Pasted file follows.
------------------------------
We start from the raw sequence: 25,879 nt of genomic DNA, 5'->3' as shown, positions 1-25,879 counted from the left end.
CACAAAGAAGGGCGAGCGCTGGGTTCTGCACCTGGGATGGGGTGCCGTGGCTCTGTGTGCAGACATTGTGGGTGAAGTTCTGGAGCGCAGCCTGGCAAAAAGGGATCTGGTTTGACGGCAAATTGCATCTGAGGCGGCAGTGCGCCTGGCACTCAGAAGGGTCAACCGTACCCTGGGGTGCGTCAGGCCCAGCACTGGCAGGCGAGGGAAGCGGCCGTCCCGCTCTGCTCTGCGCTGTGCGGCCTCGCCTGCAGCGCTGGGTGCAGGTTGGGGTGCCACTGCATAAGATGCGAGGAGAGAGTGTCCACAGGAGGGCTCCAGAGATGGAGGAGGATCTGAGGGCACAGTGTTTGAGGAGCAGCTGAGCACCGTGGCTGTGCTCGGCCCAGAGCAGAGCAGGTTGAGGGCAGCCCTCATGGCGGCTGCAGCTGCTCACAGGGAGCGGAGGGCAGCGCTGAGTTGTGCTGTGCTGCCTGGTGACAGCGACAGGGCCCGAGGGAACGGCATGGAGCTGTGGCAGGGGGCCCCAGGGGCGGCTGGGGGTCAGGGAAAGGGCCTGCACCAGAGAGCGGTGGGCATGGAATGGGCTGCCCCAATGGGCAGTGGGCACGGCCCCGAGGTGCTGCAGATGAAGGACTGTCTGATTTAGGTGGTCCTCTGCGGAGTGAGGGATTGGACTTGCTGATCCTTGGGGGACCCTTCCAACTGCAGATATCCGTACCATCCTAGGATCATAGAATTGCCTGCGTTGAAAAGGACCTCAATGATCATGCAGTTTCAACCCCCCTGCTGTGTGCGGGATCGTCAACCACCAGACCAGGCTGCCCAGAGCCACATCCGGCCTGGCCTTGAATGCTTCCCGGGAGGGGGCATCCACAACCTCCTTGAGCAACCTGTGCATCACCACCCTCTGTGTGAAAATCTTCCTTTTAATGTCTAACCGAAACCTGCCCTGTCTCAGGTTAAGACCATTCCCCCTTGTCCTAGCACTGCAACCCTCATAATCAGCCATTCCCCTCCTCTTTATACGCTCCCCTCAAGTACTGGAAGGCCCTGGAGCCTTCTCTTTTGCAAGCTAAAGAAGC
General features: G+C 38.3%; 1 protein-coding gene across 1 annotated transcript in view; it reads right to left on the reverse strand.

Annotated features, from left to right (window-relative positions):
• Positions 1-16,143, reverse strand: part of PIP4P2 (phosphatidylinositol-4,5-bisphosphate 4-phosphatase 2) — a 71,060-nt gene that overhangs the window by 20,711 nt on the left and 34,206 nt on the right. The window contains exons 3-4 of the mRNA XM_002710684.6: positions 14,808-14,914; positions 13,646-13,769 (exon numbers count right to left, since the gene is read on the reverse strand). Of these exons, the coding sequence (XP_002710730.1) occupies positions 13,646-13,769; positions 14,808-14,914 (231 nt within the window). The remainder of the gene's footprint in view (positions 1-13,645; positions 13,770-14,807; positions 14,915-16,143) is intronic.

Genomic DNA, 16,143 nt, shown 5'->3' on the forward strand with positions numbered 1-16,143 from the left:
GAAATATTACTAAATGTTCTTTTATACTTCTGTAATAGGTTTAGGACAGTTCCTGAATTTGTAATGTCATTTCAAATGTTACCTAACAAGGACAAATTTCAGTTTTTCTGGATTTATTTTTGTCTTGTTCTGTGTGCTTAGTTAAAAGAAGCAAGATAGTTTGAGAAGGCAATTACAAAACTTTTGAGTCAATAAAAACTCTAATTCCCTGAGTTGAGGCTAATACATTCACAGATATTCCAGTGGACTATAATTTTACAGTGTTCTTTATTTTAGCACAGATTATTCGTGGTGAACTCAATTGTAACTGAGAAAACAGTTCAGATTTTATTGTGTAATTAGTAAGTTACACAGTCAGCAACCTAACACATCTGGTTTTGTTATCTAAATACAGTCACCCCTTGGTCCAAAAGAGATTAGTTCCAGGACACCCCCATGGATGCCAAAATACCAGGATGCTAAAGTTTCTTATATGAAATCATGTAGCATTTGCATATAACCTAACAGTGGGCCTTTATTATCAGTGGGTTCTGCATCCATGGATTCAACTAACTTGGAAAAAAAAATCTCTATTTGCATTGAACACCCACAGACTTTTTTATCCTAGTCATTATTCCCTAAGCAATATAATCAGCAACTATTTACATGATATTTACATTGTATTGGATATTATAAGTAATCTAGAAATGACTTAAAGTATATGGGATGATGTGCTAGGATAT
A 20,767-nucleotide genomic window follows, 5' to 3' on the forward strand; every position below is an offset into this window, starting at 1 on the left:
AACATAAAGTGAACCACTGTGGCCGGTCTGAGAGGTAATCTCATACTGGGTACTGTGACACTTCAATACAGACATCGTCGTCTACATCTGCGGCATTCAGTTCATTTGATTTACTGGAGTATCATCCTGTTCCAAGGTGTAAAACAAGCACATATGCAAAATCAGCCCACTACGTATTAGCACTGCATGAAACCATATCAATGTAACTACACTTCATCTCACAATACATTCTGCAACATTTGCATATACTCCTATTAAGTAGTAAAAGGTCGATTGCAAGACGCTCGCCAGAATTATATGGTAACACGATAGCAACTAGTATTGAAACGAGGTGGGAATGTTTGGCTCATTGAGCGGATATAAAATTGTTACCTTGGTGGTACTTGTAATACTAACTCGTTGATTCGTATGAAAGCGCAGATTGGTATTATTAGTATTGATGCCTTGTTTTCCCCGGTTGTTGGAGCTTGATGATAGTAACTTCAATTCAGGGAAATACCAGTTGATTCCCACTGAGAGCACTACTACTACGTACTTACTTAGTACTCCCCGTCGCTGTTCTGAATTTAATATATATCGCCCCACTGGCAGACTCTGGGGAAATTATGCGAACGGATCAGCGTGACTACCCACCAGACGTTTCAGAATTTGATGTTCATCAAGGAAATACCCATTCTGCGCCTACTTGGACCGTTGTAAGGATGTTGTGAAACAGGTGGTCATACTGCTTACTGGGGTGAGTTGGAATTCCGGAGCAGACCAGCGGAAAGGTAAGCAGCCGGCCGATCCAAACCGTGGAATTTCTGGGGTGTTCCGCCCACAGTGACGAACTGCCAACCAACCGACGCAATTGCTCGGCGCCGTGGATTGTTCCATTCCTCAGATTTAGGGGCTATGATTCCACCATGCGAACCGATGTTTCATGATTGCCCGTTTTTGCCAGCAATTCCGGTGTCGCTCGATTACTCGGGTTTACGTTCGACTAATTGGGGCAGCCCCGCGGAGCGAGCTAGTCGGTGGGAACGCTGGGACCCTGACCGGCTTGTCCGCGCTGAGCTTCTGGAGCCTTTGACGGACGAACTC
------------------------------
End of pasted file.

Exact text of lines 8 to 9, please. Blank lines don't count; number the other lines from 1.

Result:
A 20,767-nucleotide genomic window follows, 5' to 3' on the forward strand; every position below is an offset into this window, starting at 1 on the left:
AACATAAAGTGAACCACTGTGGCCGGTCTGAGAGGTAATCTCATACTGGGTACTGTGACACTTCAATACAGACATCGTCGTCTACATCTGCGGCATTCAGTTCATTTGATTTACTGGAGTATCATCCTGTTCCAAGGTGTAAAACAAGCACATATGCAAAATCAGCCCACTACGTATTAGCACTGCATGAAACCATATCAATGTAACTACACTTCATCTCACAATACATTCTGCAACATTTGCATATACTCCTATTAAGTAGTAAAAGGTCGATTGCAAGACGCTCGCCAGAATTATATGGTAACACGATAGCAACTAGTATTGAAACGAGGTGGGAATGTTTGGCTCATTGAGCGGATATAAAATTGTTACCTTGGTGGTACTTGTAATACTAACTCGTTGATTCGTATGAAAGCGCAGATTGGTATTATTAGTATTGATGCCTTGTTTTCCCCGGTTGTTGGAGCTTGATGATAGTAACTTCAATTCAGGGAAATACCAGTTGATTCCCACTGAGAGCACTACTACTACGTACTTACTTAGTACTCCCCGTCGCTGTTCTGAATTTAATATATATCGCCCCACTGGCAGACTCTGGGGAAATTATGCGAACGGATCAGCGTGACTACCCACCAGACGTTTCAGAATTTGATGTTCATCAAGGAAATACCCATTCTGCGCCTACTTGGACCGTTGTAAGGATGTTGTGAAACAGGTGGTCATACTGCTTACTGGGGTGAGTTGGAATTCCGGAGCAGACCAGCGGAAAGGTAAGCAGCCGGCCGATCCAAACCGTGGAATTTCTGGGGTGTTCCGCCCACAGTGACGAACTGCCAACCAACCGACGCAATTGCTCGGCGCCGTGGATTGTTCCATTCCTCAGATTTAGGGGCTATGATTCCACCATGCGAACCGATGTTTCATGATTGCCCGTTTTTGCCAGCAATTCCGGTGTCGCTCGATTACTCGGGTTTACGTTCGACTAATTGGGGCAGCCCCGCGGAGCGAGCTAGTCGGTGGGAACGCTGGGACCCTGACCGGCTTGTCCGCGCTGAGCTTCTGGAGCCTTTGACGGACGAACTC